How can exercise benefit your genes?

dna, epigenome, exercise, genes, heart disease, inflammation, obesity, Olumia Life

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Exercise and genes may not be an immediate pairing when you think of how to get healthy. However, it’s a fact that exercise and good lifestyle decisions can truly cause changes at a genetic level. Rather than somehow “form” new genes, though, it’s more like we have the ability to turn them on and off via the epigenome. A new study has even shown that exercise can affect genes in order to raise metabolism and lower the risk of obesity, diabetes and more.

Epigenetics: When exercise, diet and rest meet genes

Numerous studies have shown the link between exercise, diet, etc., and our genes. One study from the 2008 Proceedings of the National Academy of Sciences found that 3 months of healthy eating and exercise affected 500 different genes. Of this number, the genes that could cause disease were more frequently turned off while disease-preventing genes were more often expressed (turned on). Our habits in fitness, nutrition and even sleep really do have a strong effect on our genes.

As Dr. Steven Willey, Olumia Life Chief Scientist, puts it, “Eating fruits and vegetables can dampen the potentially negative effects of a gene associated with heart disease. Even a week of sleep deprivation altered the activity of over 700 genes, including those associated with obesity and heart disease, for the worse.”

A new study, conducted by researchers at Sweden’s Karolinska Institutet and published in the journal Epigenetics, looked at how long-term cardio exercise influenced genes, and what those genes did as a result. Twenty-three young men and women in good physical condition performed 45 minutes of cycling with one leg. The other leg wasn’t used to leave a control. After 3 months of performing the exercise 4 times a week, scientists found the endurance training affected about 4000 genes. These included genes that increased the adaptation of muscle, improved the metabolism and helped reduce inflammation.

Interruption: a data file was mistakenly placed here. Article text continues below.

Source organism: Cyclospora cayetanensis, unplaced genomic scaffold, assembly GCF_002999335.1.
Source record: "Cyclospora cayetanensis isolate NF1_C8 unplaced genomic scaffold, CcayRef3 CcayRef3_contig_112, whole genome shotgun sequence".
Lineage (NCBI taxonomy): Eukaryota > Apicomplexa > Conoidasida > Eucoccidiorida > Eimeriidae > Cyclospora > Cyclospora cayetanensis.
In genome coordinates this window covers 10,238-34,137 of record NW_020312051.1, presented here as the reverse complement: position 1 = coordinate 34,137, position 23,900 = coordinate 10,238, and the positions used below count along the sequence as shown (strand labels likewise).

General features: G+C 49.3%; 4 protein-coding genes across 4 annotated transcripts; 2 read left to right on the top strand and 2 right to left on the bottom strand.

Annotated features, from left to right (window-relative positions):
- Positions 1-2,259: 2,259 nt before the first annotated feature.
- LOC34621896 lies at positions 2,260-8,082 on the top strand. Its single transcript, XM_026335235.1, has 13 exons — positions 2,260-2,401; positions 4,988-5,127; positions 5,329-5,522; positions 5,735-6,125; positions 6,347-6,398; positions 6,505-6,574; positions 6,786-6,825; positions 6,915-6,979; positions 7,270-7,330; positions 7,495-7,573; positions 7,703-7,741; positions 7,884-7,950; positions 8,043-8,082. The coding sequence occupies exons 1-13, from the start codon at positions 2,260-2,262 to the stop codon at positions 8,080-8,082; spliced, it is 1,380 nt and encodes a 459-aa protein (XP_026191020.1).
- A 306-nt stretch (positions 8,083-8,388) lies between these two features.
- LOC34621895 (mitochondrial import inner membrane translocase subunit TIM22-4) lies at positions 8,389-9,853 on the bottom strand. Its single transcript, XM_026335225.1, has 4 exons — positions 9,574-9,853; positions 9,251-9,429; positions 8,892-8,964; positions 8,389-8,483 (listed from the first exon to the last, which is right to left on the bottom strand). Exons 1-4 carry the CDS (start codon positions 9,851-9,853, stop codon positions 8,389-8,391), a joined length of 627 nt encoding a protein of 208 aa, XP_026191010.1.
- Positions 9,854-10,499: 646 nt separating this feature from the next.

According to Professor Carl Johan Sundberg, the Principal Investigator in the Department of Physiology and Pharmacology at Karolinska, “This could be of great importance for the understanding and treatment of many common diseases such as diabetes and cardiovascular disease, but also for how to maintain a good muscle function throughout life.”

Taking advantage of the science

Knowing how we can use our understanding of the epigenome to improve health is one thing, but doing it is another. The Olumia Life system focuses on Fitness, Nutrition and Sleep, each an important way of promoting healthy gene expression. While the latest study found improvements in genes through exercise, other studies have shown the importance of diet and rest in the equation as well.

Eating right, like a higher-protein diet or a Mediterranean one, is much easier when you have a plan. The Olumia Life Nutritional Ratio offers a practical means of making this happen while the Olumia Life app can get you the right recipes and menu choices hassle-free. When it comes to exercise, you need a lot more than cycling one leg to help your genes. Coordinating a customized order, progression and type of workout each session is easy with Olumia Life and tracking progress is a great way to stick with it. Sleep, too, is an important part of your health. Olumia Life helps repay sleep debt and get the most out of your time in bed.

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